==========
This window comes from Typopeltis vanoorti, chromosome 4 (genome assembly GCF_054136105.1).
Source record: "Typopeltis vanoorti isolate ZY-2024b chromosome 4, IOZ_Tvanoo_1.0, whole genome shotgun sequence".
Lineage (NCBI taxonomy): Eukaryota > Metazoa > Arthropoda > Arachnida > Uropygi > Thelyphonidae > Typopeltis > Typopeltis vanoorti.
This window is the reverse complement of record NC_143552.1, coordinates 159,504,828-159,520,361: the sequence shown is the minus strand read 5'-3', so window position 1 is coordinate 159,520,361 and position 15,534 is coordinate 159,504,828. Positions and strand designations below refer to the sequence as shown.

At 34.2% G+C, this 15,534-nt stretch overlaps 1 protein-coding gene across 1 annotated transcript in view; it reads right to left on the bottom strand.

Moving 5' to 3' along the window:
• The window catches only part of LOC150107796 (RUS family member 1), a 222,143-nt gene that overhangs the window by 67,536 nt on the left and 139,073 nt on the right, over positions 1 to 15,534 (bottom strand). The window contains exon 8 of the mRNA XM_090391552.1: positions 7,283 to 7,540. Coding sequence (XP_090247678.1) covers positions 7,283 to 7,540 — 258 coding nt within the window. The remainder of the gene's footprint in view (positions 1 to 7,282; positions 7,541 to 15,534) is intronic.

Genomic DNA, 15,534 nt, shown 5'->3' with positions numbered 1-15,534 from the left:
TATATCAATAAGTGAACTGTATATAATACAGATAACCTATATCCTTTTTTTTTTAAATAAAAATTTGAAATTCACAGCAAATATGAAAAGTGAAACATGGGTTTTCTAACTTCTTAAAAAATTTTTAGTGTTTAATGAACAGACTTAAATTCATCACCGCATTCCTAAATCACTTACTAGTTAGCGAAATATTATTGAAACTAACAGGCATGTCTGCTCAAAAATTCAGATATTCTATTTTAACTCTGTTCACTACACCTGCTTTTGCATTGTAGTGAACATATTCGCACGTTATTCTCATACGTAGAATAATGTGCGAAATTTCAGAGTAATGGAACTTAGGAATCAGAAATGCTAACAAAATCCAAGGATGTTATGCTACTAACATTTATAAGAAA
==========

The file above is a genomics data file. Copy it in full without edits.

This window comes from Typopeltis vanoorti, chromosome 4 (genome assembly GCF_054136105.1).
Source record: "Typopeltis vanoorti isolate ZY-2024b chromosome 4, IOZ_Tvanoo_1.0, whole genome shotgun sequence".
Lineage (NCBI taxonomy): Eukaryota > Metazoa > Arthropoda > Arachnida > Uropygi > Thelyphonidae > Typopeltis > Typopeltis vanoorti.
This window is the reverse complement of record NC_143552.1, coordinates 159,504,828-159,520,361: the sequence shown is the minus strand read 5'-3', so window position 1 is coordinate 159,520,361 and position 15,534 is coordinate 159,504,828. Positions and strand designations below refer to the sequence as shown.

At 34.2% G+C, this 15,534-nt stretch overlaps 1 protein-coding gene across 1 annotated transcript in view; it reads right to left on the bottom strand.

Moving 5' to 3' along the window:
• The window catches only part of LOC150107796 (RUS family member 1), a 222,143-nt gene that overhangs the window by 67,536 nt on the left and 139,073 nt on the right, over positions 1 to 15,534 (bottom strand). The window contains exon 8 of the mRNA XM_090391552.1: positions 7,283 to 7,540. Coding sequence (XP_090247678.1) covers positions 7,283 to 7,540 — 258 coding nt within the window. The remainder of the gene's footprint in view (positions 1 to 7,282; positions 7,541 to 15,534) is intronic.

Genomic DNA, 15,534 nt, shown 5'->3' with positions numbered 1-15,534 from the left:
TATATCAATAAGTGAACTGTATATAATACAGATAACCTATATCCTTTTTTTTTTAAATAAAAATTTGAAATTCACAGCAAATATGAAAAGTGAAACATGGGTTTTCTAACTTCTTAAAAAATTTTTAGTGTTTAATGAACAGACTTAAATTCATCACCGCATTCCTAAATCACTTACTAGTTAGCGAAATATTATTGAAACTAACAGGCATGTCTGCTCAAAAATTCAGATATTCTATTTTAACTCTGTTCACTACACCTGCTTTTGCATTGTAGTGAACATATTCGCACGTTATTCTCATACGTAGAATAATGTGCGAAATTTCAGAGTAATGGAACTTAGGAATCAGAAATGCTAACAAAATCCAAGGATGTTATGCTACTAACATTTATAAGAAA